I usually love to spend the day AFTER a holiday in my pj’s – resting and doing nothing. I go all out cooking and making holidays special, so I get tired. So, I was a bit grumpy when the organization I volunteer for at the women’s prison announced that the graduation ceremony would be on Easter Monday.
But, in hindsight, it was absolutely the perfect day on which to hold it!
As I left my cell phone in my car (required, for prison entry) and walked through three levels of doors and gates, I knew I didn’t want to be anywhere else but right there at the women’s prison. I wanted to be with the women whom a dozen of us volunteers had mentored over the previous eight weeks.
This is the place of new beginnings and transformations. This is where sentences are served and forgiveness is found. Where the old is let go of and a possibility of being renewed is embraced. Where the hope of a new life is like a medicine that helps heal the old life once full of pain and darkness.
I was running a bit late and got lost finding the right classroom. When I walked in, most of the inmates had already introduced themselves to the group. I noticed my mentee who gave me a big grateful smile. I knew she would have been disappointed if I hadn’t made it. It would have felt like so many times before – when people in her life had let her down, leaving her broken and abandoned.
I felt an intense emotion that rose to my eyes and tickled my nose, and I let the tears come. I had made it; I hadn’t let her down! I smiled gratefully back at her.
I also knew that even if she had felt disappointment when she hadn’t seen me there at first, she had done enough work on changing her own story that she would have let that thought (and emotion) pass and replace it with a different one that would make her feel loved. Like remembering that traffic was bad at that time of day, and that if I wasn’t able to be there, it’s probably because of my crazy schedule and my commitment to my kids. She was a mom, too; she could relate.
I listened as the women finished introducing themselves and expressing how they felt in that moment (which was a prompt the teacher had given them.) A lot of ‘grateful’ and ‘proud’ feelings, I thought. When it was my turn, I said: “My name is Tajci Cameron, I’m sorry I’m late, and I feel rushed.”
Everyone chuckled. My mentee smiled big and gave me a thumbs-up. Now I felt loved and understood, and she was the one giving me that acceptance.
Before we handed out certificates for completion of the “Better Decisions” class to our mentees, we had one more exercise to complete. It began with a quick review of five steps that can help us in decision making:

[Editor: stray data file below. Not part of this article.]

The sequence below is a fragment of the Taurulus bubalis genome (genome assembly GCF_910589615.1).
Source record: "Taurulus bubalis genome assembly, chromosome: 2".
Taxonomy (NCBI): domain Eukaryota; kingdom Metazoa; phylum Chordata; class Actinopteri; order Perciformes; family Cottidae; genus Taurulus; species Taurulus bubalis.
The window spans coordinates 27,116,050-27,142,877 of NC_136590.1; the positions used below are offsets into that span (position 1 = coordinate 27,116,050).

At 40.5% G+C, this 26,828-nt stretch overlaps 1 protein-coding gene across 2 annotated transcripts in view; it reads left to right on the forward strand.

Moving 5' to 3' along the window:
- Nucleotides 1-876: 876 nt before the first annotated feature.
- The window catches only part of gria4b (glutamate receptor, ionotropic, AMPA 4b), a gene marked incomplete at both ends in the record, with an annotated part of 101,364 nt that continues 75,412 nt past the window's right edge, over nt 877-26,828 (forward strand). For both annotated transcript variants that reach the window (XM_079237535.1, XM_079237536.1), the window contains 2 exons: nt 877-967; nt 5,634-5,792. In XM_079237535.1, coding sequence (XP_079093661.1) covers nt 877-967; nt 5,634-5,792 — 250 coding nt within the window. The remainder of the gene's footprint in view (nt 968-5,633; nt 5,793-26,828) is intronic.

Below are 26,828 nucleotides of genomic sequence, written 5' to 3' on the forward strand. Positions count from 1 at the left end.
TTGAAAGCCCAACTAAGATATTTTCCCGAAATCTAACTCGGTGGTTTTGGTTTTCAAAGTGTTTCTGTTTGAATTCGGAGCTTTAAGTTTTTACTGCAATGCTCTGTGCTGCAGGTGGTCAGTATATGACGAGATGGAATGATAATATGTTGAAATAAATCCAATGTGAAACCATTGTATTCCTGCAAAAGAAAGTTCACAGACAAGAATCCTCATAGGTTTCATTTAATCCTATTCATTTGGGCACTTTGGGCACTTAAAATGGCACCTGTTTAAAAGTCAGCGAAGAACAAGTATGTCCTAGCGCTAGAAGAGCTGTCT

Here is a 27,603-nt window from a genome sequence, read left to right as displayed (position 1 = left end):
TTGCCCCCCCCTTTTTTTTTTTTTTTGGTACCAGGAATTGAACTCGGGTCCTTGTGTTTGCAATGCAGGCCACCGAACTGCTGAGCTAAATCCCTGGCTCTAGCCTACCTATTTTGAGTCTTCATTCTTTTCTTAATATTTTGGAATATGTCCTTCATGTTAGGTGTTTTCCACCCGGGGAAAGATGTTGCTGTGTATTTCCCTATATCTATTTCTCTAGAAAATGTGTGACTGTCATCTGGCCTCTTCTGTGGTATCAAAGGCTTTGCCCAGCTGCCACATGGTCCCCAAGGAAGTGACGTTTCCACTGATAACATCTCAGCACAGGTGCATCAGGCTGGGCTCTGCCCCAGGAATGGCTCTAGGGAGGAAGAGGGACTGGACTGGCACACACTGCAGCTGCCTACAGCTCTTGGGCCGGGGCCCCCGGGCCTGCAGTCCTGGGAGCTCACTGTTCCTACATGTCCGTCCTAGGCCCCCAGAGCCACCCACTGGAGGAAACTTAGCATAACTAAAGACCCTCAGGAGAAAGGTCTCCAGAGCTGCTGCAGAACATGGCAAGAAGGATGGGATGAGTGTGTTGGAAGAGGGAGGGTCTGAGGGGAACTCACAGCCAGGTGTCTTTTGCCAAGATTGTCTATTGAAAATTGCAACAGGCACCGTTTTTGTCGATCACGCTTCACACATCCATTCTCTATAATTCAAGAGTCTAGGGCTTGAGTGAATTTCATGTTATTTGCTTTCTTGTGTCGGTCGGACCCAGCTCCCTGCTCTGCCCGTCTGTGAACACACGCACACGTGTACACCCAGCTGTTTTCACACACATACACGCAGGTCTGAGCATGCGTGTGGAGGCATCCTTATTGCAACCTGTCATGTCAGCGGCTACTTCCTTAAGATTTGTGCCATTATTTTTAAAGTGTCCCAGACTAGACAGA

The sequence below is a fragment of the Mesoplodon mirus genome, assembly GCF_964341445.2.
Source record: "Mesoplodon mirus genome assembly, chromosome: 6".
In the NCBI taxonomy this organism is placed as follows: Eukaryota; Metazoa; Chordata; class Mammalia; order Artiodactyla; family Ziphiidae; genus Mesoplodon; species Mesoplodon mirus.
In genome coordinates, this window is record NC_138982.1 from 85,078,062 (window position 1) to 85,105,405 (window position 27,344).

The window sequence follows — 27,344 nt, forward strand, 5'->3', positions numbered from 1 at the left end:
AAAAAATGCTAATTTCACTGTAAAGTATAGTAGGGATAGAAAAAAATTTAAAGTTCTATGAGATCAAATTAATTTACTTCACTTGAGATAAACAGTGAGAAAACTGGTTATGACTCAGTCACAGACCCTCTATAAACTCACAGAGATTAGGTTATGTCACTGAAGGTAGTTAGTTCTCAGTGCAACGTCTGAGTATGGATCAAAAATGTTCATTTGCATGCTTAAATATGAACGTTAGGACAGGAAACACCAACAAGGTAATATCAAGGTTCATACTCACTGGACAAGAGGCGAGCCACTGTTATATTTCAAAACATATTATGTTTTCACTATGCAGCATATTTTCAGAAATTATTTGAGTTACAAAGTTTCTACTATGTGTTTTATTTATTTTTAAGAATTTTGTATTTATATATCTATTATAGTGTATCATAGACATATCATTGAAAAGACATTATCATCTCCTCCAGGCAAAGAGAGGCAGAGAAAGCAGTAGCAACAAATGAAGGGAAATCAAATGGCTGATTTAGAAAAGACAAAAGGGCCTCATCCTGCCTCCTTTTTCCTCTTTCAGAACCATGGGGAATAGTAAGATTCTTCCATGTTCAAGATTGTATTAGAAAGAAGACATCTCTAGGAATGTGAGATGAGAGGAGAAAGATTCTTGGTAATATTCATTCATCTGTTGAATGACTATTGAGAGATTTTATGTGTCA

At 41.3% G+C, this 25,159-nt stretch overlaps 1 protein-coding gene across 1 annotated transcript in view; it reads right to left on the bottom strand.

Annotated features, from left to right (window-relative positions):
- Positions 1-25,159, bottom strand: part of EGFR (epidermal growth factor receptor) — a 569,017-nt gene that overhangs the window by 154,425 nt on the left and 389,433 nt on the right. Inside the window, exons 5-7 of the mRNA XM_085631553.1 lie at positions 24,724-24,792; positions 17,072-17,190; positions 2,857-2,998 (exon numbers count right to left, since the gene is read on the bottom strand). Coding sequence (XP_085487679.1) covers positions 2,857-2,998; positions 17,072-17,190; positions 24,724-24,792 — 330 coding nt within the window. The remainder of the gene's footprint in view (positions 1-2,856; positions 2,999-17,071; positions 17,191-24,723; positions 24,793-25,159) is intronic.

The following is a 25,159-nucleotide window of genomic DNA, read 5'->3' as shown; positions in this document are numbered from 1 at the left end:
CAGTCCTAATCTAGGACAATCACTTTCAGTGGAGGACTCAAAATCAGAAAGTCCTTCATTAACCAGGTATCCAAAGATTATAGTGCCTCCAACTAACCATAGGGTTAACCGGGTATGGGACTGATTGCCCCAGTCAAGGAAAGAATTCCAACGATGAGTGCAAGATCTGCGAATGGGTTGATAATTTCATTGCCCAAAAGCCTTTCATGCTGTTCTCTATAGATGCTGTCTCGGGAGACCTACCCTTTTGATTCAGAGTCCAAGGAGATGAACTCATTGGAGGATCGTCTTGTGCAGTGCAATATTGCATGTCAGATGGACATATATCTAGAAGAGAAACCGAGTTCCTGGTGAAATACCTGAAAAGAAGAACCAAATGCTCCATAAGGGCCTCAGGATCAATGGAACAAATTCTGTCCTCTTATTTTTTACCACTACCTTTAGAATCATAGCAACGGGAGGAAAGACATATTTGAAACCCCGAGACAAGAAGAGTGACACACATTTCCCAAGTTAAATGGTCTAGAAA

1. See the situation clearly;
2. Know what you want;
3. Expand the possibilities;
4. Evaluate & decide (and commit);
This image is property of Better Decisions.
The teacher gave an example, and each of the women quickly worked out the best outcome for the given situation.
As they did this exercise, I reviewed the eight weeks of work we had done… as each of these steps requires some deep work around understanding the external situation vs. internal state (thoughts and feelings). Each step also involves discerning what we can change and what we can not; how to respond vs. react; developing refusal skills; and understanding the pressures and crunches in which we might find ourselves.
So much of this work is needed for all of us (not just for the inmates).
As we handed out the certificates, each mentor said something about the woman with whom she had worked. If this session had been videotaped (and the women were wearing regular clothes), you would NEVER think that they came from criminal backgrounds. You would only see their results of their respective transformations from despair, addiction and trauma to healing, hope and potential. At least half of the mentors said they could see their mentees stepping into a leadership role once they were out of prison.
These women had shared something in common earlier in their lives – their destructive behaviors, addictions and criminal acts had been influenced and fuelled by various things that had happened to them when they were younger.. Now – today – these same women have a compassion and an understanding that can teach those of us who haven’t had to deal with the same struggles. We can learn from these women how to create a world where no little girl or little boy would ever have to feel let down, forgotten or abandoned, even if their parents aren’t equipped to take care of them.
We can build a system that won’t just write off the unfortunate and traumatized; instead, we would give them a chance to build a future in which they would never have to know the inside of a prison cell.
I hope this account offers you an insight into the women who are locked up (a huge number of them for drug-related crimes). Most of the women addicted to drugs have experienced trauma.
Perhaps you, too, can be inspired to keep transforming your own struggles into a new life, like these mentored women have.
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